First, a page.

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Waterfalls and Streams - The Different Types

21st Nov 2019

A waterfall or stream can make a great addition to your pond. It can be an ideal way to return filtered water, it will inject vital oxygen and may possibly be the pond’s visual centrepiece while adding soothing sound to the garden.

The waterfall’s positioning, design and the materials required in the construction should be fully planned before you begin building the pond.

Preformed Waterfalls

The easiest way of adding a water-way to your pond is to buy and install a preformed waterfall. There are many styles of molded waterfalls available, and they vary from inexpensive plastic waterfalls to realistic fibreglass and resin models. You will need to position the waterfall on a mound of earth at the side of the pond. Altering the gradient of the waterfall adjusts the flow of the cascading water to the desired effect.

Liner-based Waterfalls and Streams

A self-made waterfall or stream will ensure that your finished water-way will match the style of the rest of the pond and garden. It is also an ideal use of any excess liner and underlay which was removed when you built your pond, although long, narrow lengths are available to buy.The liner can be hidden with rocks and cobbles, placed to divert the flow and create a natural effect. Also, slate is an ideal material for creating smooth lips for the water to cascade over.It may be necessary to concrete some rocks in place. In this event it is important to paint the concrete with a pond sealer to prevent lime leaching into the water.Another material ideal for giving streams and waterfalls a natural look is stone liner.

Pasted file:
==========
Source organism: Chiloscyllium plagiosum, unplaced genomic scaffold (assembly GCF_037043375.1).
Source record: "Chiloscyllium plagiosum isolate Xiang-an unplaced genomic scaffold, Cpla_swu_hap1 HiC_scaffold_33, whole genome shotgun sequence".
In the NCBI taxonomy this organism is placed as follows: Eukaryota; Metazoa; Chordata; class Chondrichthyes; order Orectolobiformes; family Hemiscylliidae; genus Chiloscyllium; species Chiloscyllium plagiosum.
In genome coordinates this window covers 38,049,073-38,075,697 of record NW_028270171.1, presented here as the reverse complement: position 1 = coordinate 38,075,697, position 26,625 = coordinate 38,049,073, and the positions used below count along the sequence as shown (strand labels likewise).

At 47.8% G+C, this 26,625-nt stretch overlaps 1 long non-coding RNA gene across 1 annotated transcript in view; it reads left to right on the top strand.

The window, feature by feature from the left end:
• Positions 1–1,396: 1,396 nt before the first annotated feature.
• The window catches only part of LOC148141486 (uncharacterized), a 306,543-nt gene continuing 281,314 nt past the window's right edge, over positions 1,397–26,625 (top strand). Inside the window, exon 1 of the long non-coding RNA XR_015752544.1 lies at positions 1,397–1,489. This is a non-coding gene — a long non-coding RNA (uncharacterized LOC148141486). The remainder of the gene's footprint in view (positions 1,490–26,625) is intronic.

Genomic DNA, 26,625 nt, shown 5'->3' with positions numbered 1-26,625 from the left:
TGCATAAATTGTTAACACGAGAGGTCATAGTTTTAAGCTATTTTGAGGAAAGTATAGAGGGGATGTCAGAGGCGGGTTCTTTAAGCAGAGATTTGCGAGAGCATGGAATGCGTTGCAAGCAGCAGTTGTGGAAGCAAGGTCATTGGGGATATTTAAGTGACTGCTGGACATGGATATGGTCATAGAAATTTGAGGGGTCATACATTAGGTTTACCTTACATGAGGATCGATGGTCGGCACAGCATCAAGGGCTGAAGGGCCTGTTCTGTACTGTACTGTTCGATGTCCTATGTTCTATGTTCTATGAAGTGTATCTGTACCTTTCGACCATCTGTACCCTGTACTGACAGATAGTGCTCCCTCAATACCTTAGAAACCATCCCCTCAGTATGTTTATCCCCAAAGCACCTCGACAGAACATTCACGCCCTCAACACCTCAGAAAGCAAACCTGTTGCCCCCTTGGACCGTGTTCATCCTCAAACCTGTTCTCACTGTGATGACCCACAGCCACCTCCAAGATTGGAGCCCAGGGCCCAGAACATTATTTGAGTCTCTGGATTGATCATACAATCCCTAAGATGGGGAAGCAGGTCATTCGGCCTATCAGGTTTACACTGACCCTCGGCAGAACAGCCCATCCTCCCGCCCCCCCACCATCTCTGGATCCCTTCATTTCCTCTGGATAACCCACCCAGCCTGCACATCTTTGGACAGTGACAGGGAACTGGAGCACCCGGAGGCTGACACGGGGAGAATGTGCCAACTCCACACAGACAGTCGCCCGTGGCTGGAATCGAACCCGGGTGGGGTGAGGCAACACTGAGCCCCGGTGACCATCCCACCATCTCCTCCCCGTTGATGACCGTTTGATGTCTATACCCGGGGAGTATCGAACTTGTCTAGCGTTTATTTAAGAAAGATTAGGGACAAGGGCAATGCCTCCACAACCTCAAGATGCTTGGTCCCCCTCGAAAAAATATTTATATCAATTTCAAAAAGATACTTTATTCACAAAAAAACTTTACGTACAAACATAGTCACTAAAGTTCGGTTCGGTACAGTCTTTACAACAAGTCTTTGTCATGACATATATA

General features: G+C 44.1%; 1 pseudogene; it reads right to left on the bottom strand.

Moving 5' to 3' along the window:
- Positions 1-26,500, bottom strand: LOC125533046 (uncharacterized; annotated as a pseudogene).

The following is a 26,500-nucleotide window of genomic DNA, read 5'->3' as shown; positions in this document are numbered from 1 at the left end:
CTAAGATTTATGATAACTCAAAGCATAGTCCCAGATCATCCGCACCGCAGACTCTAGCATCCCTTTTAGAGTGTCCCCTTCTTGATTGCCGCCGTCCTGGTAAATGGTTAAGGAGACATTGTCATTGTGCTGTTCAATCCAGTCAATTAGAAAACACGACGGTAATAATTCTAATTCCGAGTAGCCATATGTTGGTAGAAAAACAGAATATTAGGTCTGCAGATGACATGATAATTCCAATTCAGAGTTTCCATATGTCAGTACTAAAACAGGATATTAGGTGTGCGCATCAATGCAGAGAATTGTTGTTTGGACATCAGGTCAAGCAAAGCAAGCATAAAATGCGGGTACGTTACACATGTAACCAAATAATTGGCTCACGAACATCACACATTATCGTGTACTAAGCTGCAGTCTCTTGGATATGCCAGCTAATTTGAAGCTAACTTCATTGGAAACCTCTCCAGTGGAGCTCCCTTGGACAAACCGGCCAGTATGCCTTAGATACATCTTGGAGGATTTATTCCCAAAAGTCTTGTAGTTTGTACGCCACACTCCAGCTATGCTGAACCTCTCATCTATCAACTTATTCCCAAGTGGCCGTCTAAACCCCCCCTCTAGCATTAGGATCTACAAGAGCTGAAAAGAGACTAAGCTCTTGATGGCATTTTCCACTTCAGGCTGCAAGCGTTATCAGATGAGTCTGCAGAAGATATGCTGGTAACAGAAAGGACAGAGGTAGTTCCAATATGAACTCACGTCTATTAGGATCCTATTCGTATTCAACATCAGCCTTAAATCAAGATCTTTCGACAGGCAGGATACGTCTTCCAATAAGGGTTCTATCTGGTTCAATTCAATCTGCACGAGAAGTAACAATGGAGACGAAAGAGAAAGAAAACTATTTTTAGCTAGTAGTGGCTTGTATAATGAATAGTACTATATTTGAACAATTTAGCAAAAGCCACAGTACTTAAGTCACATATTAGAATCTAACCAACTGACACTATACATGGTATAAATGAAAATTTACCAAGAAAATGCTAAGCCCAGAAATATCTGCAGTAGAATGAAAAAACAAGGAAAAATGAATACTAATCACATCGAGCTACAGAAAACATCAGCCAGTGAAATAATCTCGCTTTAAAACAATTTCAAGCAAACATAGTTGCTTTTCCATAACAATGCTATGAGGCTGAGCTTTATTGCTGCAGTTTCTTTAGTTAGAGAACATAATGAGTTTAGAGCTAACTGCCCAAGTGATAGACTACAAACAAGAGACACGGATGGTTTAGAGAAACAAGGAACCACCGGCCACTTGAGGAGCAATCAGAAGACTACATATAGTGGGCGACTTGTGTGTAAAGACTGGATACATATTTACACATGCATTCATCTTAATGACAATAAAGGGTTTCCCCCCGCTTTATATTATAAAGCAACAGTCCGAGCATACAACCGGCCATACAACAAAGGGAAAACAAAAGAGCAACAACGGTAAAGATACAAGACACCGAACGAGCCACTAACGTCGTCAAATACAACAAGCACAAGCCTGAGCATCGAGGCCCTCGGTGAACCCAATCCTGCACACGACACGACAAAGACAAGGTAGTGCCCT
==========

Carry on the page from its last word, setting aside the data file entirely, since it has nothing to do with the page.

Stainless Steel Blades

Stainless steel blades are designed for more contemporary features, and deliver a sheer, ‘clean-cut’ curtain of water into the pond, ideal for a formal pond design.Stainless steel blades can be attached onto a vertical wall, or built into the brick-work. Some blade designs come with a row of LED lights built in along the lip which create a stunning effect after dark.Blades usually require a larger flow rate of water when compared to other waterfalls. This is to sustain the sheer fall of the water, which would begin to taper and form a ‘v’ shape if the flow was not great enough. The flow rate required is usually given by the manufacturer.